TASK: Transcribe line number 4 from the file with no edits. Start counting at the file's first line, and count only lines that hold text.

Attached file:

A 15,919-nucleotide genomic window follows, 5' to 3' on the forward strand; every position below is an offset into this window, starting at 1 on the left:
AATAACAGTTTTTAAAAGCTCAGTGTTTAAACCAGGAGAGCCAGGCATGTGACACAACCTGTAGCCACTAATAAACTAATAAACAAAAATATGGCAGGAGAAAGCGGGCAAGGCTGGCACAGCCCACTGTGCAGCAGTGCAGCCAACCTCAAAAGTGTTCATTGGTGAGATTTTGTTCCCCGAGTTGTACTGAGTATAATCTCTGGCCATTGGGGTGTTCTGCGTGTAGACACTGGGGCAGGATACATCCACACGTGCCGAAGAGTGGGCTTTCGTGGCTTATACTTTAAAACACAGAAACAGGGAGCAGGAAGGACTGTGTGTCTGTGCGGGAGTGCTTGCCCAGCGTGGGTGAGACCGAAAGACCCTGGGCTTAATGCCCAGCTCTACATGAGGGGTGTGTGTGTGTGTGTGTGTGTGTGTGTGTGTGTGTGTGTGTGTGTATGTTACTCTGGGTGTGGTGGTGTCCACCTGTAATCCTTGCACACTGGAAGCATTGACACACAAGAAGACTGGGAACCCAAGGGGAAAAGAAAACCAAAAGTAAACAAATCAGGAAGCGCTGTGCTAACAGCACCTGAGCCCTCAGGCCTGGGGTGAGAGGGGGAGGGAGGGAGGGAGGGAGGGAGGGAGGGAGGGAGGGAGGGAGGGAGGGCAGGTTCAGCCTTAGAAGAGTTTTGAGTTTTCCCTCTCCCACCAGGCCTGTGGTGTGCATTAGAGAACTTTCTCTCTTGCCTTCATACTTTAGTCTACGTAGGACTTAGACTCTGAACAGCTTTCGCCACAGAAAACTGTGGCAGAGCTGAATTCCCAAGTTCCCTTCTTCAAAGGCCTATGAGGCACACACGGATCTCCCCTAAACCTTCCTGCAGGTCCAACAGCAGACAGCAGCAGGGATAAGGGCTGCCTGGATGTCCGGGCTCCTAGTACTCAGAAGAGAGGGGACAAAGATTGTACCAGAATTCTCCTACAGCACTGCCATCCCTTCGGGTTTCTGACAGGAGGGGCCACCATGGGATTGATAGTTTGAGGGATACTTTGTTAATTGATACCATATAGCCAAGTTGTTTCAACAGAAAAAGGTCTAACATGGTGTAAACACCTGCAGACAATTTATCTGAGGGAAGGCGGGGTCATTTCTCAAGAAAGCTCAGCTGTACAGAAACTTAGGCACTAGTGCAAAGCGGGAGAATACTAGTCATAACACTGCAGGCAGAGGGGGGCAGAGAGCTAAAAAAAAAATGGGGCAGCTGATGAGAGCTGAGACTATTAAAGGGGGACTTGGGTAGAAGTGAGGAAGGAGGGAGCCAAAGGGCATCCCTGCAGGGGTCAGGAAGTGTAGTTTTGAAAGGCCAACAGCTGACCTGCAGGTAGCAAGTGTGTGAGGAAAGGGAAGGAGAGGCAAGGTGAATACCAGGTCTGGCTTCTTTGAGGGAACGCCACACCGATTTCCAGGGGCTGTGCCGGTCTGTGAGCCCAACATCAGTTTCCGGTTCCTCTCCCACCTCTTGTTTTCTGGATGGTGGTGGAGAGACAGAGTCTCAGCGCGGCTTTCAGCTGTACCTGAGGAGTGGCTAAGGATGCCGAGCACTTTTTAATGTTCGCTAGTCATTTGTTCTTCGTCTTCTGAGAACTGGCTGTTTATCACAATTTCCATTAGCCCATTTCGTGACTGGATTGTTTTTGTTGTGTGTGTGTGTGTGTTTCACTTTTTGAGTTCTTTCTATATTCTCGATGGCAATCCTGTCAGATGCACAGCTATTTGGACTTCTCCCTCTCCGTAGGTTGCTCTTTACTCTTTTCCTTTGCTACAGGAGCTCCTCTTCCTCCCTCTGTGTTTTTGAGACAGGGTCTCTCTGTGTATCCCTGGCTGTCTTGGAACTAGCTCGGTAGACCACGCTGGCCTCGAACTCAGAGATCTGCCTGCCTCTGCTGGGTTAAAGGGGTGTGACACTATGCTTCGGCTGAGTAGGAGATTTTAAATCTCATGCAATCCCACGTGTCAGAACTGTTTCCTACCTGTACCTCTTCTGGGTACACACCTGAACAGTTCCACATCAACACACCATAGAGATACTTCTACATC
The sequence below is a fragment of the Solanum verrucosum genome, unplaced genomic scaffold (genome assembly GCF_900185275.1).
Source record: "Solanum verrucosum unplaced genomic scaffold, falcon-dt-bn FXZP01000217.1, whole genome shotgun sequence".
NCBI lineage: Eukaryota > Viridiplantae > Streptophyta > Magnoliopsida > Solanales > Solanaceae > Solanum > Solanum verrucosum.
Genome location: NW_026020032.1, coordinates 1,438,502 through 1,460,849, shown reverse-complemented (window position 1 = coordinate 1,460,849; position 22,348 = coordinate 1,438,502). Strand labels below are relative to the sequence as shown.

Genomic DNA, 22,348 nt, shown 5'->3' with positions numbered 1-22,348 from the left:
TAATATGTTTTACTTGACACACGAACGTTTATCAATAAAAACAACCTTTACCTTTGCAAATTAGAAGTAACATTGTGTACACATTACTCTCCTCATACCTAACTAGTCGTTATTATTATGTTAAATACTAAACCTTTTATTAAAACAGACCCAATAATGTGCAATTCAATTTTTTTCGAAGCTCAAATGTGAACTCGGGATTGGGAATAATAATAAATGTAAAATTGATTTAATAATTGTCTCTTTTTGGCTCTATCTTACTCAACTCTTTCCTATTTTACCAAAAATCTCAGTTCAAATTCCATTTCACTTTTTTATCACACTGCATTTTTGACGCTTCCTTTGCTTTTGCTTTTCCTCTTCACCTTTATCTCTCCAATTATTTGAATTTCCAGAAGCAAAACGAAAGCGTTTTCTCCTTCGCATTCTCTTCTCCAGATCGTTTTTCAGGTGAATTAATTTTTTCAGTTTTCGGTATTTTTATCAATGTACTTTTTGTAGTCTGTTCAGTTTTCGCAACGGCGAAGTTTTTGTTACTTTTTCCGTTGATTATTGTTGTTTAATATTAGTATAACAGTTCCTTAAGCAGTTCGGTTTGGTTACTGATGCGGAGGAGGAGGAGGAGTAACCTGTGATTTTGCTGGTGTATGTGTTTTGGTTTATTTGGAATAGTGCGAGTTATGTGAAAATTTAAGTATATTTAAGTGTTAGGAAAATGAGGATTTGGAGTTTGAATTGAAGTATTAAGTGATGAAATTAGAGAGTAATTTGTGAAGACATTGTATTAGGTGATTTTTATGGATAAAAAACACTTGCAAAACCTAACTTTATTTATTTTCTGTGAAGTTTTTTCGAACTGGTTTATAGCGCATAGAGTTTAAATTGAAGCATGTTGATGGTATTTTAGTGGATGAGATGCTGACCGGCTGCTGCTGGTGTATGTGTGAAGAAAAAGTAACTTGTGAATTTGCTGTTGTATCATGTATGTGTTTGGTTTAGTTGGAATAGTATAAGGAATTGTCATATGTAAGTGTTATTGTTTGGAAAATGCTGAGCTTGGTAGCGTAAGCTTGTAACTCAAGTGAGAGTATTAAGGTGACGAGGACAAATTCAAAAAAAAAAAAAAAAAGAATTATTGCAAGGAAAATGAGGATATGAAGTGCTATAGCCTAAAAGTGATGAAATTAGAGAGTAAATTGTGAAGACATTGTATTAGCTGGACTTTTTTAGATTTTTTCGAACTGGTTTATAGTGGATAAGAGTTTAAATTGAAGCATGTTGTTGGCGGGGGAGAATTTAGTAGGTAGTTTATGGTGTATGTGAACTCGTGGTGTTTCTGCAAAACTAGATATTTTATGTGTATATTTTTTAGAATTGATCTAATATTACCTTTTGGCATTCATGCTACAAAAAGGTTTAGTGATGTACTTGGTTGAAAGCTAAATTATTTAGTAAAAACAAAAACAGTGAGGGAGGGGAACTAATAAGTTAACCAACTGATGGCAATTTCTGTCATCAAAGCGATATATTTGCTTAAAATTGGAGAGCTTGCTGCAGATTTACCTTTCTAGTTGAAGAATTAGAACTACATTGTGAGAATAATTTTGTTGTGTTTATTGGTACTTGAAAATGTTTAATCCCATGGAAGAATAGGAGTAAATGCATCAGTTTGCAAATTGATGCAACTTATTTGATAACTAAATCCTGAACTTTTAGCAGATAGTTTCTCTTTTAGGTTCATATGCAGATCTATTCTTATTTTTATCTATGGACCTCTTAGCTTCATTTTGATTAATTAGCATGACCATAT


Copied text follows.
Source record: "Solanum verrucosum unplaced genomic scaffold, falcon-dt-bn FXZP01000217.1, whole genome shotgun sequence".